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Sunday, September 18, 2011

Clowning around never gets old


Beatrice "B-Noz" Koza paints on the face of Jack Meyers of Park Ridge at Mayslake Village in Oak Brook.

FROM: The Chcago Tribune

Clowning around knows no age limit. Both young and old enjoy a bit of silliness now and then and, really, who ever gave much thought to the age of a clown?
Harry McCullagh, 79, of Stickney, has been performing as "Max" the clown for 44 years now and has a youthful attitude when it comes to clowning.
"I'm not old," he says. "I feel like I'm 40 years old. I think I'm having fun all of the time. I don't say 'Oh, it's a lot of work being a clown.' I can leave my clown makeup on for 10 hours a day and it wouldn't bother me."
Underneath the makeup and hilarity are seniors who thoroughly enjoy the art of clowning and want to keep it alive for generations.
Brookfield resident Lynda Miller, 74, created the La Grange-based West Suburban Clown Club in 1984. Miller, who goes by her clown persona "Toot-Toot," taught a clown class at Lyons Township High School in La Grange for 12 years. In her class, students wanted to know how to get together and explore clowning, so Miller formed the group.
The group has about 40 members who come from Oak Lawn, Berwyn, Cicero, Willowbrook and Hinsdale. Some of the membership comes from Triton College's Triton Troupers Circus, a River Grove-based nonprofit organization dedicated to preserving circus arts.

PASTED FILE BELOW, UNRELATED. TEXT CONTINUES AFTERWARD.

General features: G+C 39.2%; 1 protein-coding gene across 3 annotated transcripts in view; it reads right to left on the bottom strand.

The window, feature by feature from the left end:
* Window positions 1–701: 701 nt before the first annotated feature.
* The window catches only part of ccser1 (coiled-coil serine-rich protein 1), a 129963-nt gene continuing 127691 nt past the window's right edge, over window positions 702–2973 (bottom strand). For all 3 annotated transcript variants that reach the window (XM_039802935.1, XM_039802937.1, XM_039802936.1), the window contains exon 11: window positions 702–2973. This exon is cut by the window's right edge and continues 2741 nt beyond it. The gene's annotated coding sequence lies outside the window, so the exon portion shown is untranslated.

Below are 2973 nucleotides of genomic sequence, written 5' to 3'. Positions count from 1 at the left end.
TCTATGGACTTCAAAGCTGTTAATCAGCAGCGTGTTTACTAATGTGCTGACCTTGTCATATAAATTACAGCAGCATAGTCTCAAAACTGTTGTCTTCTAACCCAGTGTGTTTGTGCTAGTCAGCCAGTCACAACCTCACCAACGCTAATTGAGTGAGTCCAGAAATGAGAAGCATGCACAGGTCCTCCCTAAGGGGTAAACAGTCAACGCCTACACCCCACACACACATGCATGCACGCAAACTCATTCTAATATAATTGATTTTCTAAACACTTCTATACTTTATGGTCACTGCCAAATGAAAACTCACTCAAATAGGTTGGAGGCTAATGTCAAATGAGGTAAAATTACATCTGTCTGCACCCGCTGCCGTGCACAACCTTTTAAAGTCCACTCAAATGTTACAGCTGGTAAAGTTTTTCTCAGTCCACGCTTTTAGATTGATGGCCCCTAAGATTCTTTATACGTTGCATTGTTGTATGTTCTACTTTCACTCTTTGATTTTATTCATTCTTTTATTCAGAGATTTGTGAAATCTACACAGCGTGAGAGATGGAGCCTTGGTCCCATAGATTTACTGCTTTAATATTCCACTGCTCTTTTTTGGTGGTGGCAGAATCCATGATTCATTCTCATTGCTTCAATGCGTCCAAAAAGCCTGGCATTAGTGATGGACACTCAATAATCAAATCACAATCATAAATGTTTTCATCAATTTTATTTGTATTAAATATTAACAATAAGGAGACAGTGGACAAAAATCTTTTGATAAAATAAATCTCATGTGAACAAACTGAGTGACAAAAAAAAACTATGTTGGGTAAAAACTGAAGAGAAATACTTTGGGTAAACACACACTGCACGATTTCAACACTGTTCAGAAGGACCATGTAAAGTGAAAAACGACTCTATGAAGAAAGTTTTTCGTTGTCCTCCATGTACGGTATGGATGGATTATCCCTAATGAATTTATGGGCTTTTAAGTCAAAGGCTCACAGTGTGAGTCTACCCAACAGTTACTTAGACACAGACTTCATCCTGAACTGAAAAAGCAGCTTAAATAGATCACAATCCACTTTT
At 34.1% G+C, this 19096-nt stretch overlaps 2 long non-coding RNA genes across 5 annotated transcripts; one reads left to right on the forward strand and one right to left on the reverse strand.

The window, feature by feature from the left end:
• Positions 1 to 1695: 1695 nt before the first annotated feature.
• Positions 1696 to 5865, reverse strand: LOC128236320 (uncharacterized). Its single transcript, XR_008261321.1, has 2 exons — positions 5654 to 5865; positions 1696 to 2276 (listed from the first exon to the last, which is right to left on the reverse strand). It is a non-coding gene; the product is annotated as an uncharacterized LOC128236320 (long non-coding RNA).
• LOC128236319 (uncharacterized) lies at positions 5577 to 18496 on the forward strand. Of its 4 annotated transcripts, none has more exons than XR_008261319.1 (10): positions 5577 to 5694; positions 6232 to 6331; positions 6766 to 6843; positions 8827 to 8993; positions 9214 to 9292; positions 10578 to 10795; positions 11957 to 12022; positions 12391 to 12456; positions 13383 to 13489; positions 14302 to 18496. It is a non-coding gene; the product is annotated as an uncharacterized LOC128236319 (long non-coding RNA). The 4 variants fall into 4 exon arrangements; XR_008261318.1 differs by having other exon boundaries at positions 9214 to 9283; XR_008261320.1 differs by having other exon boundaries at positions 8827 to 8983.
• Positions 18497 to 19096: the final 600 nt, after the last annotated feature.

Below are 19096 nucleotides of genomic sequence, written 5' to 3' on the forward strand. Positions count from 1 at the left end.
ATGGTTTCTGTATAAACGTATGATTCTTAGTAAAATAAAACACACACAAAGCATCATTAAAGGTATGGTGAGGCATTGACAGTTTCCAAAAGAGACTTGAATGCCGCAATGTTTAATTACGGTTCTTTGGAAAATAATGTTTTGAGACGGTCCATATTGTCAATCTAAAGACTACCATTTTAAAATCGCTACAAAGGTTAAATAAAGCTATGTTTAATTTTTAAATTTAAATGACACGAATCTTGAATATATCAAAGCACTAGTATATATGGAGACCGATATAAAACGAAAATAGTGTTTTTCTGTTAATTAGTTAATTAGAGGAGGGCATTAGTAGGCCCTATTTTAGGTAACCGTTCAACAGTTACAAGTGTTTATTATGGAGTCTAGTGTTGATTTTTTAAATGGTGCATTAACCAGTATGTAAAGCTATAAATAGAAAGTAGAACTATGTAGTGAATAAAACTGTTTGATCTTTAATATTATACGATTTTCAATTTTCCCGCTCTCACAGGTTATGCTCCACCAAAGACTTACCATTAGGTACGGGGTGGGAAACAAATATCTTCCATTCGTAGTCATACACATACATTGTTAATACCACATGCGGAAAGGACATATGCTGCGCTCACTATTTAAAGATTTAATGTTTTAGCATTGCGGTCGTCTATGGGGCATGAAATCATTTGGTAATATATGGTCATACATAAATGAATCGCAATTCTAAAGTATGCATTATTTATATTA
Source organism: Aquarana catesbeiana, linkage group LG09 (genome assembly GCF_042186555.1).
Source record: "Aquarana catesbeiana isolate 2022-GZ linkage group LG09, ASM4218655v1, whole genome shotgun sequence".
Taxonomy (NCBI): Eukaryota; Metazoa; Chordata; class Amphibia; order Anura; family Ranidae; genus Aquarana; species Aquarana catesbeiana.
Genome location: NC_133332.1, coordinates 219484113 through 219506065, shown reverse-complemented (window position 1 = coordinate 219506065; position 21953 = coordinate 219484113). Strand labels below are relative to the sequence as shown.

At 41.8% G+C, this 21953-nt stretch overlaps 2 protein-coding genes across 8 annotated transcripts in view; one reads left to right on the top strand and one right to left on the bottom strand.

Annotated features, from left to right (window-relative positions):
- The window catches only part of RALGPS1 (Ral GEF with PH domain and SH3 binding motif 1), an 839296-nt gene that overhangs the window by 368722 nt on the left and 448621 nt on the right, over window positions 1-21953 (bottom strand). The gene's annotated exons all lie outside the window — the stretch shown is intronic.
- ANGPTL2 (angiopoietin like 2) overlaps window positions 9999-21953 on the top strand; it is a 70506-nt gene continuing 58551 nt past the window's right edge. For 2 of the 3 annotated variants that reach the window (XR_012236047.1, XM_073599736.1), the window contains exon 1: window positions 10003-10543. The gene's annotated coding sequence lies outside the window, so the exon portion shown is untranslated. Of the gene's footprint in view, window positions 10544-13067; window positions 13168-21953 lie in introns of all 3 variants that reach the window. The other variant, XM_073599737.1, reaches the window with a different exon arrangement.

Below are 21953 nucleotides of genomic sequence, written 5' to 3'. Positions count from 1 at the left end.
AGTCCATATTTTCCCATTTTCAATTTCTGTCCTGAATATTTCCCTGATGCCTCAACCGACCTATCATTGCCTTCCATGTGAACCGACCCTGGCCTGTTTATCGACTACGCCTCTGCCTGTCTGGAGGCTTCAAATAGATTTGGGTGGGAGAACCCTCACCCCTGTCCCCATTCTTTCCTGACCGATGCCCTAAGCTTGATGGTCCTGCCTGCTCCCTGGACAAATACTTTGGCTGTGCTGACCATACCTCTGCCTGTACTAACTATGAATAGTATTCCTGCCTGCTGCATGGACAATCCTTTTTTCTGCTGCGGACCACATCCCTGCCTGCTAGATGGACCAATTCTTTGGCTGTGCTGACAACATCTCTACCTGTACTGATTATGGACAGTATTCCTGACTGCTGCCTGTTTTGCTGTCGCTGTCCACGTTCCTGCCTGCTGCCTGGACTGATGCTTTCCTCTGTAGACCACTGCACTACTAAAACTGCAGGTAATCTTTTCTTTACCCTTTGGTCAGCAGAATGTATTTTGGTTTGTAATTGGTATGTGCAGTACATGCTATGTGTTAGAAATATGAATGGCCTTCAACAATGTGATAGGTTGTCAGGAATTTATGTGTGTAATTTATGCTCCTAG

While the group attracts all ages, between 10 and 15 members are seniors, Miller explains.
"You're never too old to learn new tricks," Miller says with a laugh. "We have fun.
People can't sit in front of a computer and say that they have nothing to do. Get out there and do it. Find line dancing or clowning or something to do. The do-nothing days are over."
Meeting the second Monday of the month at the La Grange-based Meadowbrook Manor Nursing and Rehabilitation facility, members develop friendships and learn about costuming, face painting, balloon art and juggling.
The group shares its talents including a recent appearance at a busy ice cream social at Mayslake Village in Oak Brook. Mayslake is a nonprofit corporation that provides affordable housing for low-to moderate-income seniors.
Reminiscent of an old-fashioned circus atmosphere, clowns "Toot-Toot" and "Max" worked the room creating balloon art, engaging in light conversation, and encouraging the residents and visiting families to do a chicken dance.read more at:
http://www.chicagotribune.com/special/primetime/chi-primetime-clown-090711,0,1843247.story

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